Sulemaani Keeda was one of those low-profile films that all your friends love and egg you to watch but the multiplexes conspire to run the shows at odd timings and you miss out. I had forgotten all about it till I read an interview of the director (Amit Masurkar) in HT Brunch about his second film and ended up (legally) streaming Keeda.
The lead pair – the painfully shy Dulal and the painfully exuberant Mainak – form a quirky duo out to write a ‘badi film kissi bade Khan ke saath’. In their pursuit, they meet some real people picked up from suburban Bombay (or is it Mumbai?) and some not-so-real people (or are they?) picked up from Bollywood. You have a cat named Fellini and a star-son called Gonzo who wants to show ‘angry lustless dark orgies’ in films that are completely ‘out of the box’ (the new-age shorthand for ‘hatke’).
In between open mics for budding poets and shopping expeditions in Colaba, we get glimpses of scriptwriting sessions in farmhouses where fly-swatting neighbours turn out to be more important than they look.
The performances are uniformly real, of which Aditi Vasudev (who was earlier seen as Rishi Kapoor’s daughter in Do Dooni Char) really stood out. Razzak Khan – in a short scene as Bollywood producer Sweety Kapoor – brings in his customary flourish with a neat hanky trick.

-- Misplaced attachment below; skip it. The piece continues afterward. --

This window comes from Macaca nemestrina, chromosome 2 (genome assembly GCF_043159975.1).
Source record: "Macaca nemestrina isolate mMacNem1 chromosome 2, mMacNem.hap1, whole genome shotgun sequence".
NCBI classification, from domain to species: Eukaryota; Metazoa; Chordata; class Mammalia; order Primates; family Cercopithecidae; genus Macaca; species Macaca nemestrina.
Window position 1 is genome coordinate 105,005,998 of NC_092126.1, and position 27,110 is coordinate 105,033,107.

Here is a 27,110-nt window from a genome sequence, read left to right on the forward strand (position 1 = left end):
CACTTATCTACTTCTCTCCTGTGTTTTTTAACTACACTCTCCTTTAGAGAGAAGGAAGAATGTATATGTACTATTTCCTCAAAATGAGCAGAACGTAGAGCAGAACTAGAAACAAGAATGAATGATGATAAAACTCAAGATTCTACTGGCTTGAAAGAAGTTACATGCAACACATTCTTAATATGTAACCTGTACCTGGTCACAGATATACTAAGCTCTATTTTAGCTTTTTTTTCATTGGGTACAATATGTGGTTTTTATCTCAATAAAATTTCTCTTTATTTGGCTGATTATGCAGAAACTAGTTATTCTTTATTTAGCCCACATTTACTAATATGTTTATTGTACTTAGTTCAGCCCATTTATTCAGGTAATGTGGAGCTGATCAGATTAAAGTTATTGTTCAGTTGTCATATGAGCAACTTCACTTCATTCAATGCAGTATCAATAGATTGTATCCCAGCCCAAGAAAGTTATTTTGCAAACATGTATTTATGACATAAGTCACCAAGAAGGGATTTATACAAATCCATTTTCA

Sulemaani Keeda captures beautifully the dilemma of the new-age writers in old-school Bollywood where Last Tango in Paris’ ‘masala scenes’ are used to pacify irate landlords and Dekalog is in conflict with Dabangg.
Essentially, it is about writers and their ordinary lives in pursuit of extraordinary stories. The writers’ blocks, the snobbery of ‘film writers’ towards ‘TV writers’, their humble brags and their desperation are brought out really well.
Quite naturally, there are some subtle tributes to writers. For example, the “life is a handkerchief” scene was done by Salim Khan in an interview and the exhortation to “think like the buyer, not the creator” was said by Javed Akhtar in a speech to budding writers. [Yeah, I love writers. Especially, these two.]
And finally – having written a book on those two writers – I have to quote that one scene which made the film for me.
Mainak stops his scooter in front a building in Bandra.
Dulal: Arre bhai, yahan kyun rok diya?
Mainak (points to passerby): Isse poochho kyun rok diya.
Passerby: Yeh Sallu bhai ka ghar hai, iss liye roka.
Dulal: Arre, Salman Khan ke ghar kya karna hain?
Mainak: Yahan Salim Khan ji hi rehte hain… Samjhe? Kya samjhe?
Dulal: Yehi ke actor ka baap writer hota hai.